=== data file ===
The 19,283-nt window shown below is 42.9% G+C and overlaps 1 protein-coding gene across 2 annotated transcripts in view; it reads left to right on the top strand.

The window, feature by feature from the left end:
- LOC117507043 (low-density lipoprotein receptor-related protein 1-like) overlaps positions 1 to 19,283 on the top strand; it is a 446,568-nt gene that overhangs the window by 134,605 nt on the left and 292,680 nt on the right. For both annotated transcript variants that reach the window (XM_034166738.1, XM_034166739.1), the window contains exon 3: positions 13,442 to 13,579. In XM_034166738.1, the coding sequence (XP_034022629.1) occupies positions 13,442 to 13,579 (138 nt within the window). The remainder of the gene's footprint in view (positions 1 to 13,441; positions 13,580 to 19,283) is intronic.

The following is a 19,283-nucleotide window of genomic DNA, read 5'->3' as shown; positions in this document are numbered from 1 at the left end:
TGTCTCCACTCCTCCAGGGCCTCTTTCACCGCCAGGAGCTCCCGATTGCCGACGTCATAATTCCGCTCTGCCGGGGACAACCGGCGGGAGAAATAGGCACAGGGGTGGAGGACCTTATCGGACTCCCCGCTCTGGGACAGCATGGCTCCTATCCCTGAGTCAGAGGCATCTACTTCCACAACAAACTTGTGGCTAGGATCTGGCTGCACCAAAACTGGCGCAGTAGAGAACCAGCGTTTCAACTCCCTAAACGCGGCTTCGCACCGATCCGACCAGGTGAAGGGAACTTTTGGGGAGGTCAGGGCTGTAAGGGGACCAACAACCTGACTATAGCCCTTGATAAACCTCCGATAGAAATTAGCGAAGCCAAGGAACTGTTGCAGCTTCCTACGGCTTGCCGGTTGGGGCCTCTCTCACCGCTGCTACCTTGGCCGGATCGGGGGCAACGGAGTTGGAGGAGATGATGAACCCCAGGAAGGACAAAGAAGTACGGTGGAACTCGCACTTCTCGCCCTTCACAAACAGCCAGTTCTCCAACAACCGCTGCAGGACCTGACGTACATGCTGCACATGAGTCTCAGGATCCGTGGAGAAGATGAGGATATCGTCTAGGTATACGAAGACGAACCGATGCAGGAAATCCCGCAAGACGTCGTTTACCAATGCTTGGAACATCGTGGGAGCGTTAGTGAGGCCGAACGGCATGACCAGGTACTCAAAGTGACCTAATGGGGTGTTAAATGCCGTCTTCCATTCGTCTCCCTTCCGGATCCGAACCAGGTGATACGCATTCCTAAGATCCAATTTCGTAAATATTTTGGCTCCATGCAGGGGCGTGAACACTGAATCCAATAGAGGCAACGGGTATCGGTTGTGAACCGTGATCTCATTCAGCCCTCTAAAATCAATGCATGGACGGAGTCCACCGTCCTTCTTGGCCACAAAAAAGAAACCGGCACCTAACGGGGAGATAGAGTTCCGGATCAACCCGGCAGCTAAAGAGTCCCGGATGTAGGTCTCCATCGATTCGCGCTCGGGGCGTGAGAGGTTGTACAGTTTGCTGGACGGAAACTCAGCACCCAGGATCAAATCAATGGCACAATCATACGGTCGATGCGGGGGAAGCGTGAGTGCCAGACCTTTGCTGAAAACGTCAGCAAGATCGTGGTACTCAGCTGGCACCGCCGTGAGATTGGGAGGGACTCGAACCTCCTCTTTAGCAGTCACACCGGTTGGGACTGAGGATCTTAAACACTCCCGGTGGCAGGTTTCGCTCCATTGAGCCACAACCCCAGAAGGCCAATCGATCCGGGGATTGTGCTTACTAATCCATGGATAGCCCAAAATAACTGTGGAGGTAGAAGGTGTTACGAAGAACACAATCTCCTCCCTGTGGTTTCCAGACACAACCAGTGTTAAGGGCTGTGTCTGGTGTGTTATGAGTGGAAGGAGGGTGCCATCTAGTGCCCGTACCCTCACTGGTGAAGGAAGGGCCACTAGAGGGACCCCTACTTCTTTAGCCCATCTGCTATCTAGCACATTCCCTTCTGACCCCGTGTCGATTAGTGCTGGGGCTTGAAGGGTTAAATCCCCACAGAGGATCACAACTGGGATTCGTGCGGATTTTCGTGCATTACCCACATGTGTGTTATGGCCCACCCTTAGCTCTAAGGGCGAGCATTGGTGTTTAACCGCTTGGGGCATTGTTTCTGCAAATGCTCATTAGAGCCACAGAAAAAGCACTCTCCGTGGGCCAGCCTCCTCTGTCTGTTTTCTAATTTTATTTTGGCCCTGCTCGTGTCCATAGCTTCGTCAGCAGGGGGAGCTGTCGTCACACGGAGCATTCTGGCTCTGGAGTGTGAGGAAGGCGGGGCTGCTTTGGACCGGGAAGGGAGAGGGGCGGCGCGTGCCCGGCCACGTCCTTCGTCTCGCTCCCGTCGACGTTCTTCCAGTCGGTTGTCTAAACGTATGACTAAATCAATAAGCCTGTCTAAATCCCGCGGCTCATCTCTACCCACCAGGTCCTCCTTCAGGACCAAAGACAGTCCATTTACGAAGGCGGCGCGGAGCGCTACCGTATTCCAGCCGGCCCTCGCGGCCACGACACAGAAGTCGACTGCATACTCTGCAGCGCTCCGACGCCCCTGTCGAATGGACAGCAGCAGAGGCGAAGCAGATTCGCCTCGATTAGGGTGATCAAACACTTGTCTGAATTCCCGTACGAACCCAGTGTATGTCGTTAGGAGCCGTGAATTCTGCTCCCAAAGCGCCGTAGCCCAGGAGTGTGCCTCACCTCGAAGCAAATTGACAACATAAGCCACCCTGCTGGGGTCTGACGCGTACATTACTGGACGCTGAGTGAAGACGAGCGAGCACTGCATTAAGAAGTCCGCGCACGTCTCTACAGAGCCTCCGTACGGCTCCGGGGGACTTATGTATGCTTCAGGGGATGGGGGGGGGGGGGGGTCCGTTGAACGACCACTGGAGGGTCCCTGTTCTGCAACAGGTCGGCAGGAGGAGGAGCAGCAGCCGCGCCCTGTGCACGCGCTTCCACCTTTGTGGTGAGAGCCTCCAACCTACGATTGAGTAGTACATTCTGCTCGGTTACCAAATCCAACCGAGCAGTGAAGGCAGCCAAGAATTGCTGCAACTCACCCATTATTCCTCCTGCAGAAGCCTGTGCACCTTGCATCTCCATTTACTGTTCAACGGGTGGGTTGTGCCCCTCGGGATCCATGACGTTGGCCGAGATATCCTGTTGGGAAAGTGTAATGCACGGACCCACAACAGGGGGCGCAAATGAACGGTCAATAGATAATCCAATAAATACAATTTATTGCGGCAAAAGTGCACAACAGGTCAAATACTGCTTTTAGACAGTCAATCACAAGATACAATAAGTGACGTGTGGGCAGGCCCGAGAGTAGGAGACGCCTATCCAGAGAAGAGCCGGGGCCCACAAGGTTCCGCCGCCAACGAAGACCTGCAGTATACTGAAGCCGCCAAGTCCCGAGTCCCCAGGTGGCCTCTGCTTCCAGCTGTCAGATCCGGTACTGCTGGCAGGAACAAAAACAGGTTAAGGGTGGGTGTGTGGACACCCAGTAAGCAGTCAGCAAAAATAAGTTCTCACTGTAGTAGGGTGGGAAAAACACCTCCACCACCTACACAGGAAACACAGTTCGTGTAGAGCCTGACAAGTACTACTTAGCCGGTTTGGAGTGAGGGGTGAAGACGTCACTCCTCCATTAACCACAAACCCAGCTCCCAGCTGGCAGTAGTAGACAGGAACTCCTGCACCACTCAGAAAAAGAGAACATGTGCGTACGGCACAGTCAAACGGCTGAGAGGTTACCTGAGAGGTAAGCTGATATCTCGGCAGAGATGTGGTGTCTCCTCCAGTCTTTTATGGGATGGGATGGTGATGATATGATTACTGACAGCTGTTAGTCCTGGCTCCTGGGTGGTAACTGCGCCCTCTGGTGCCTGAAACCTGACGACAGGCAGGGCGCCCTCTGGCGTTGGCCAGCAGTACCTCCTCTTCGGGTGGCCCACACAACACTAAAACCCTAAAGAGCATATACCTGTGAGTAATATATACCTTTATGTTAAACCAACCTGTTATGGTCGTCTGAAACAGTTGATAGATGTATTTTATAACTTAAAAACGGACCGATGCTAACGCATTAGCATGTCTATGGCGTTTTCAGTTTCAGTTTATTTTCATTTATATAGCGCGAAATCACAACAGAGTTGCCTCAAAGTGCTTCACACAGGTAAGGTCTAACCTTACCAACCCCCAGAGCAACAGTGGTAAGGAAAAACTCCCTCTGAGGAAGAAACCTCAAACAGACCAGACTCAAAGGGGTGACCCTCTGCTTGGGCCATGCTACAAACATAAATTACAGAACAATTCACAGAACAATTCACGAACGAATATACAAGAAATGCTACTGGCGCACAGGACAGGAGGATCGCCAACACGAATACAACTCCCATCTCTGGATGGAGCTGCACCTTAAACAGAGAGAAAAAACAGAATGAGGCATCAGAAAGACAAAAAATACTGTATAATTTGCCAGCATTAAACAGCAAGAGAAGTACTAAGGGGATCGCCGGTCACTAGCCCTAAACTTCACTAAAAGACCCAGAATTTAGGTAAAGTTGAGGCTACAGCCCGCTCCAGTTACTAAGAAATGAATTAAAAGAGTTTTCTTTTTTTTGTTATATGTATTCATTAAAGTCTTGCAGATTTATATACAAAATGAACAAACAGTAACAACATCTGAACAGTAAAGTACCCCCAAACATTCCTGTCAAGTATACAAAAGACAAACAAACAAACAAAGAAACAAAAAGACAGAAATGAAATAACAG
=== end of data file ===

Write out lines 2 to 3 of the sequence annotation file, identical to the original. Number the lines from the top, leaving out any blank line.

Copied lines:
The window, feature by feature from the left end:
- LOC117507043 (low-density lipoprotein receptor-related protein 1-like) overlaps positions 1 to 19,283 on the top strand; it is a 446,568-nt gene that overhangs the window by 134,605 nt on the left and 292,680 nt on the right. For both annotated transcript variants that reach the window (XM_034166738.1, XM_034166739.1), the window contains exon 3: positions 13,442 to 13,579. In XM_034166738.1, the coding sequence (XP_034022629.1) occupies positions 13,442 to 13,579 (138 nt within the window). The remainder of the gene's footprint in view (positions 1 to 13,441; positions 13,580 to 19,283) is intronic.